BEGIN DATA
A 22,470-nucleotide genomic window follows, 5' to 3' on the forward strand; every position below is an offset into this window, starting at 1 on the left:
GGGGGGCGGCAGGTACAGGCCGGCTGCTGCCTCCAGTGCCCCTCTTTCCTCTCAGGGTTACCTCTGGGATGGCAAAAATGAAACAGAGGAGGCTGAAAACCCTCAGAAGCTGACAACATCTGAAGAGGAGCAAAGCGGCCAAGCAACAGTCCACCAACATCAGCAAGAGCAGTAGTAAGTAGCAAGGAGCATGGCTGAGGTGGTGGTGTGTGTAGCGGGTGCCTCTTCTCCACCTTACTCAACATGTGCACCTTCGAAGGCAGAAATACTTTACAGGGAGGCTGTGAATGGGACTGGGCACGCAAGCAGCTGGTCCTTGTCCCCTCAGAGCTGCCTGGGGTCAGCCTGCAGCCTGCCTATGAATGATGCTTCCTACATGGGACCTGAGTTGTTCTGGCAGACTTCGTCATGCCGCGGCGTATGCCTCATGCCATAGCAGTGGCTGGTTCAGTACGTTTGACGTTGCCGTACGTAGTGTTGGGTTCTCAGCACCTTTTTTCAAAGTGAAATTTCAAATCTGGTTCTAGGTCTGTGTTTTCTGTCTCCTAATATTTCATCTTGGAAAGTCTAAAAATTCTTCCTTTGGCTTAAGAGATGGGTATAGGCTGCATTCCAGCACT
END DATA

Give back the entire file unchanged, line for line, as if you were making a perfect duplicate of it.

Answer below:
A 22,470-nucleotide genomic window follows, 5' to 3' on the forward strand; every position below is an offset into this window, starting at 1 on the left:
GGGGGGCGGCAGGTACAGGCCGGCTGCTGCCTCCAGTGCCCCTCTTTCCTCTCAGGGTTACCTCTGGGATGGCAAAAATGAAACAGAGGAGGCTGAAAACCCTCAGAAGCTGACAACATCTGAAGAGGAGCAAAGCGGCCAAGCAACAGTCCACCAACATCAGCAAGAGCAGTAGTAAGTAGCAAGGAGCATGGCTGAGGTGGTGGTGTGTGTAGCGGGTGCCTCTTCTCCACCTTACTCAACATGTGCACCTTCGAAGGCAGAAATACTTTACAGGGAGGCTGTGAATGGGACTGGGCACGCAAGCAGCTGGTCCTTGTCCCCTCAGAGCTGCCTGGGGTCAGCCTGCAGCCTGCCTATGAATGATGCTTCCTACATGGGACCTGAGTTGTTCTGGCAGACTTCGTCATGCCGCGGCGTATGCCTCATGCCATAGCAGTGGCTGGTTCAGTACGTTTGACGTTGCCGTACGTAGTGTTGGGTTCTCAGCACCTTTTTTCAAAGTGAAATTTCAAATCTGGTTCTAGGTCTGTGTTTTCTGTCTCCTAATATTTCATCTTGGAAAGTCTAAAAATTCTTCCTTTGGCTTAAGAGATGGGTATAGGCTGCATTCCAGCACT